Lemma 4.1
Let E be a real normed smooth space and \(h:E\rightarrow\mathbb{R}\) be a differential convex function. Assume that the function h is bounded, then the subdifferential map \(\partial h:E\rightarrow\mathbb{R}\) is bounded and the following inequality holds:
Proof
Define \(g:=h\frac{1}{2} \Vert \cdot \Vert ^{2}\), then \(h=g+\frac{1}{2} \Vert \cdot \Vert ^{2}\). Since h and \(\Vert \cdot \Vert ^{2}\) are differential, so g is differential and the subdifferential of g is denoted by \(\partial g=\partial hJ\). Let \(x\in E\), we can get from the definition of ∂g that
which means that
Exchanging x and y in the above inequality (4.2), we have that
Adding the above inequalities (4.2) and (4.3), we get that
This completes the proof. □
Remark 4.2
From Lemma 4.1, the subdifferential ∂h is monotone, we can also get that \(T=J\partial h\) is a semipseudo mapping from E to \(E^{*}\).
Consequently, the following theorems are obtained.
Theorem 4.3
Let E be a uniformly convex and 2uniformly smooth real Banach space. Assume that \(h:E\rightarrow\mathbb{R}\) is a proper, convex, bounded, and coercive function such that \(C_{\min}\cap (\partial hJ)^{1}(0)\neq\emptyset\) and \(f:E\rightarrow E\) is a piecewise function defined as (C2). Then, for any \(x_{0}\in E\), the sequence \(\{x_{n}\}\) defined by
converges strongly to an element \(x^{*}\in(\partial h J)^{1}(0)\), that is, \(Jx^{*}\in(\partial h)^{1}(0)\). Then function h has a unique minimizer \(Jx^{*}\in E^{*}\) and the sequence \(\{x_{n}\}\).
Theorem 4.4
Let E be a uniformly convex and 2uniformly smooth real Banach space. Assume that \(h:E\rightarrow\mathbb{R}\) is a proper, convex, bounded, and coercive function such that \(C_{\min}\cap (\partial hJ)^{1}(0)\neq\emptyset\). Then, for any \(x_{0}\in E\), the sequence \(\{x_{n}\}\) defined by
converges strongly to an element \(x^{*}\in(\partial h J)^{1}(0)\), that is, \(Jx^{*}\in (\partial h)^{1}(0)\).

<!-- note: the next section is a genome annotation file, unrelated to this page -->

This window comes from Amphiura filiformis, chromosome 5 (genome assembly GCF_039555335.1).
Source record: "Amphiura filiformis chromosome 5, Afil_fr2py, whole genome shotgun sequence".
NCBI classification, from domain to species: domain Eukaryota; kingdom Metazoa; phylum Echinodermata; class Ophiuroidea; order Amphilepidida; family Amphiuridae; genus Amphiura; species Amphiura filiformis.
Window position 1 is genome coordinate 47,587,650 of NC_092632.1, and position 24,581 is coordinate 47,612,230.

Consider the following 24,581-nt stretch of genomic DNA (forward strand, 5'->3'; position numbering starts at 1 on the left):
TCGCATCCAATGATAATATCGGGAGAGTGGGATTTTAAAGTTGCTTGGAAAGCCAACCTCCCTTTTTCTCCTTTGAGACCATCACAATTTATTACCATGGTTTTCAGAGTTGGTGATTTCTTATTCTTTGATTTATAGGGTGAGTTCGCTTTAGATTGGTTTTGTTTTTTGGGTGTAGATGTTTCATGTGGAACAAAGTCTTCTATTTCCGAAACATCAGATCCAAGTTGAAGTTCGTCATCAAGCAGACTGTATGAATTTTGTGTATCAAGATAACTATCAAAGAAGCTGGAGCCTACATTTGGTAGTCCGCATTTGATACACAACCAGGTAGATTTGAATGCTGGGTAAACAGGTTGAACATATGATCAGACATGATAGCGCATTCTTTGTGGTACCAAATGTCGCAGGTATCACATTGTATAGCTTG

4.2 Application to solution of Hammerstein integral equations
An integral equation (generally nonlinear) of Hammerstein type has the form
where the unknown function u and the inhomogeneous function w lie in a Banach space E of measurable realvalued functions.
By simple transformation, (4.4) shall be written as
which can be illustrated, without loss of generality, as
For the case of a real Hilbert space H, for \(F, K:H\rightarrow H\), Chidume and Zegeye [33] defined an auxiliary map on the Cartesian product \(E:=H\times H\), \(T:E\rightarrow E\) by
It is known that
They obtained strong convergence of an iterative algorithm defined in the Cartesian product space E to a solution of Hammerstein Eq. (4.5).
In a Banach space more general than a Hilbert space, Zegeye [34], Chidume and Idu [35] introduced the operator \(T:E\times E^{*}\rightarrow E^{*}\times E\):
where \(F:E\rightarrow E^{*}\) and \(K:E^{*}\rightarrow E\) are monotone mappings and \(J_{*}\) is the normalized duality map from \(E^{*}\) to E. They proved that the mapping \(A:=JT\) defined by \(A[u,v]:=[Fuv, Kv+u]\) is monotone and \(u^{*}\) is a solution (when they exist) of the Hammerstein equation \(u+KFu=0\) if and only if \((u^{*},v^{*})\) is a zero point of A, where \(v^{*}=Fu^{*}\). Applying our Theorem 3.2, the following theorems shall be obtained.
Theorem 4.5
Let E be a uniformly convex and 2uniformly smooth Banach space. Assume that \(F:E\rightarrow E^{*}\), \(K:E^{*}\rightarrow E\) are Lipschitz continuous monotone mappings such that Hammerstein Eq. (4.5) is solvable and \(f_{1}:E\rightarrow E\), \(f_{2}:E^{*}\rightarrow E^{*}\) are two piecewise functions defined as (C2). Then, for \((u_{0},v_{0})\in E\times E^{*}\), the sequences \(\{u_{n}\}\) and \(\{v_{n}\}\) defined by
converge strongly to \(u^{*}\) and \(v^{*}\), respectively, where \(u^{*}\) is a solution of \(u+KFu=0\) with \(v^{*}=Fu^{*}\).
Theorem 4.6
Let E be a uniformly convex and 2uniformly smooth Banach space. Assume that \(F:E\rightarrow E^{*}\), \(K:E^{*}\rightarrow E\) are Lipschitz continuous monotone mappings such that Hammerstein Eq. (4.5) is solvable. Then, for \((u_{0},v_{0})\in E\times E^{*}\), the sequences \(\{u_{n}\}\) and \(\{v_{n}\}\), defined by
converge strongly to \(u^{*}\) and \(v^{*}\), respectively, where \(u^{*}\) is a solution of \(u+KFu=0\) with \(v^{*}=Fu^{*}\).
5 Numerical example
In the sequel, we give a numerical example to illustrate the applicability, effectiveness, efficiency, and stability of our viscosity iterative algorithm (VIA). We have written all the codes in Matlab R2016b and they are preformed on a LG dual core personal computer.
5.1 Numerical behavior of VIA
Example
Let \(E=\mathbb{R}\), \(C=E\). Let \(A, J:\mathbb {R}\rightarrow\mathbb{R}\) be the mappings defined as
\(f:C\rightarrow C\) be defined as
Thus, for \(x,y\in\mathbb{R}\), we have
Hence, A is \(a\)Lipschitz continuous monotone, J is 1Lipschitz continuous.
Two groups of consequences of parameters are tested here as follows:
Case I: \(\alpha_{n}=\frac{1}{(n+1)^{p}}\), \(\omega_{n}=\frac{1}{n(n+1)^{p}}\), \(p\in[1/8,1/4,1/3,1/2,1]\);